Travelling with Locals

If you want to really see a place, go with a local. So, this Father's Day, Judy and I accepted the invitation of our neighbours to visit Bannongill Station, near Skipton and open for viewing in the Open Gardens scheme.

The neighbours are Locals. Like for Generations. Dairy farmers, now retired with the next generation stuck into the milking, and the retired generation building their dream home overlooking the Southern Ocean.

You learn a lot when you go with locals.

"What's that crop?"
"Canola."
"Pretty isn't it?"
"Imagine how great it looks from the air."

"By golly, the land looks well. I don't think I have ever seen it looking so well."

"This rock is bluestone. That one is volcanic. See the holes?"

"What's that tree?"
"I think it's a planticylagruen floriabundelle."
"That's easy for you to say."

And, of course, they know everyone. And are seriously disturbed if they see people they don't know, presuming them to be blow-ins from the Big Smog. Which, of course, is what we are, except since we know the neighbours, we have vicarious familiarity.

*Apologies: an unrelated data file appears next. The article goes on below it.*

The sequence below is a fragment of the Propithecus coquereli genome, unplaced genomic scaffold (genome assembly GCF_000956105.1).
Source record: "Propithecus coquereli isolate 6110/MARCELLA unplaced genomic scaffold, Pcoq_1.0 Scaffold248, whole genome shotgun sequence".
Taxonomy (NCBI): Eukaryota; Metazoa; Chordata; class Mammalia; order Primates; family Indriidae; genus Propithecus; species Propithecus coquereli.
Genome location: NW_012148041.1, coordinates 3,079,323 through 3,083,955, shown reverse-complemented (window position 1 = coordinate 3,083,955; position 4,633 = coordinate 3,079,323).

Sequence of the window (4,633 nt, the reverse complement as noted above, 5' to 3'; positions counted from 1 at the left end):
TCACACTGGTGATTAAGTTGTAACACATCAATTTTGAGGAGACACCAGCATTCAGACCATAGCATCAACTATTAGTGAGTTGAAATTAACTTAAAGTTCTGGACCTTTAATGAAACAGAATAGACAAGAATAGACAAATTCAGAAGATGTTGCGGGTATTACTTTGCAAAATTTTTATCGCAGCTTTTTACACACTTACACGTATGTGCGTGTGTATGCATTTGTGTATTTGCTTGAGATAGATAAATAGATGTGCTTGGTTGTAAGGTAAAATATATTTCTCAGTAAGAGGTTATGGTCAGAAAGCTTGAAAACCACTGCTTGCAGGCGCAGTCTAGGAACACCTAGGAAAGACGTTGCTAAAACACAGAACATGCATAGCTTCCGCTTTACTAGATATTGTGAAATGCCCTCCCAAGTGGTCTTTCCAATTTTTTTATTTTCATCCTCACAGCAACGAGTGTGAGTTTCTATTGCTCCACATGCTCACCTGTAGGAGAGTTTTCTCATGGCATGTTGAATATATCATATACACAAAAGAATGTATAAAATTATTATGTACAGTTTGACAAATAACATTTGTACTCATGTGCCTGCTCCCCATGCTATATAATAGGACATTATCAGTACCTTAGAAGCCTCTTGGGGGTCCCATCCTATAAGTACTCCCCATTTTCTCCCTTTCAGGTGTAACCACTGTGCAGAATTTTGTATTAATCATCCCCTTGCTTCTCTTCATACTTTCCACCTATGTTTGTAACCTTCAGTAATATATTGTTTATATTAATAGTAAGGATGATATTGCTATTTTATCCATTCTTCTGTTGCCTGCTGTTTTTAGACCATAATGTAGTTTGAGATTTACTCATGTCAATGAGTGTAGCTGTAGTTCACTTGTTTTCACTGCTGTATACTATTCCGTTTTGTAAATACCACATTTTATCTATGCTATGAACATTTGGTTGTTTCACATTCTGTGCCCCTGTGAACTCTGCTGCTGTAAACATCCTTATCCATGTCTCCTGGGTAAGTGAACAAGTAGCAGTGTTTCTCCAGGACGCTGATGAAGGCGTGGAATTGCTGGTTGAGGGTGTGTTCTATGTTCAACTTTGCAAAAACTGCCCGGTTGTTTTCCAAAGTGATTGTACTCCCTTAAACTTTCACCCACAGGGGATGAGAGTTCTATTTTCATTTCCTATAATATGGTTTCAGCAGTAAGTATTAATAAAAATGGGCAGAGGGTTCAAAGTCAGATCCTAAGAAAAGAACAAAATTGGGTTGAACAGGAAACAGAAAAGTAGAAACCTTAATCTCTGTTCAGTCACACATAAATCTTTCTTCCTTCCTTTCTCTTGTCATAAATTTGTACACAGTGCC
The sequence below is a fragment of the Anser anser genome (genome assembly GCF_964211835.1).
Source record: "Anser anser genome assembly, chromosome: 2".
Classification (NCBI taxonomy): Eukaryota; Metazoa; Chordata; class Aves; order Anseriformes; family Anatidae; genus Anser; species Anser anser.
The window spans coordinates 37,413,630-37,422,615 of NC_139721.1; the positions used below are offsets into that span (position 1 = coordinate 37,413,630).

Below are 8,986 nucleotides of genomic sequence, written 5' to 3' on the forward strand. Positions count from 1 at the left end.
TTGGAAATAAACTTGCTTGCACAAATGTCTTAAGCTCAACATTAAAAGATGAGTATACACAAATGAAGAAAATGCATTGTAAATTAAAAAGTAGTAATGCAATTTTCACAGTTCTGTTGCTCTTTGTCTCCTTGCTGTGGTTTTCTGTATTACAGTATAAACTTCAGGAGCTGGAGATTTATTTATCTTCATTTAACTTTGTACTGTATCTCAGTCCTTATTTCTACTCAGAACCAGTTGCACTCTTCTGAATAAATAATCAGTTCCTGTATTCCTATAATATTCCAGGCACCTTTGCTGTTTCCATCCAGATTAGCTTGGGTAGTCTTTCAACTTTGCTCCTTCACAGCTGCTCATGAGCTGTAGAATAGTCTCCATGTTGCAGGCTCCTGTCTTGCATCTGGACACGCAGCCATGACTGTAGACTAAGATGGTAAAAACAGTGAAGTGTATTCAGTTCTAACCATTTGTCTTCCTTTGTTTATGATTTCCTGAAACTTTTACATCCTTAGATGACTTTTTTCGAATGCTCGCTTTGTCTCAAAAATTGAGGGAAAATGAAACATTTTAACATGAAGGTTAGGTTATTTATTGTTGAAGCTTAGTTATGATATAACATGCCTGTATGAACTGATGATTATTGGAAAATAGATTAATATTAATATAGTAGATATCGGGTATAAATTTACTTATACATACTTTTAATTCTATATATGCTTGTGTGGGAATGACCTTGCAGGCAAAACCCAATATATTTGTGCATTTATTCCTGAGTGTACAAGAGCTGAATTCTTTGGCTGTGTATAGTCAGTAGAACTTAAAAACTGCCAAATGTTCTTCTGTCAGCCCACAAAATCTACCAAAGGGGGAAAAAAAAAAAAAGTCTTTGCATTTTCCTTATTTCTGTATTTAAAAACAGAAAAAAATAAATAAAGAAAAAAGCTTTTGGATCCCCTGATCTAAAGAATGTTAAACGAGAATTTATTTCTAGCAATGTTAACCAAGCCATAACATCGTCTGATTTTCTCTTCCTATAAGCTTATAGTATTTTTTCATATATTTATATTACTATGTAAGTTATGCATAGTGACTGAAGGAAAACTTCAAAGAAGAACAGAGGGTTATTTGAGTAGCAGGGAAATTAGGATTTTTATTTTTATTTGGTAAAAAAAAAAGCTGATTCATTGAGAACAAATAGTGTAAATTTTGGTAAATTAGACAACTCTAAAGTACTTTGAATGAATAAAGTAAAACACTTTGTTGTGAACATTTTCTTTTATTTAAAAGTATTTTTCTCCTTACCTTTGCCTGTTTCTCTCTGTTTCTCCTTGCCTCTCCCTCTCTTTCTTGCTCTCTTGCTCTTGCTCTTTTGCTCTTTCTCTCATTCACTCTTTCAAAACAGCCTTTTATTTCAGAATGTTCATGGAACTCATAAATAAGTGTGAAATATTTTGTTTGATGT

"That's Lydia, isn't it?"
"Lydia?"
"Yes, you know, Bob Streathem's oldest."
"Oh yes. HELLO LYDIA, enjoying the garden?"
"What a lovely day, eh? And isn't the land looking well. I don't think I have ever seen it looking so well."

Well. I can't say that we have enough history to assess the relative wellness of the land compared with other years, although all the lakes and dams are full to overflowing. We notice that, compared with our many trips southwest this century. And the early crops of Canola are already two foot high (apparently Canola hasn't been metricated yet). And everything is green.

Of course, all this rain is not without its damp side. Bannongill Station sits on a couple of curves of Mount Emu Creek. It flooded spectacularly in September 2010 and again in January this year. Many kilometres further south-west it took out a bridge at Panmure, closing the Princes Highway for a couple of weeks. Markers show how much of the garden was underwater and damaged. It's a tribute to the owners, and to their cash flow, that they have got it looking so good so soon.

Here are some photos, if you're interested. Click here for the Picasa Web Album

Comments

  1. Good to see you've rejoined the blogging community. We've missed you. ;) I like the title. I look forward to following along.....

    ReplyDelete

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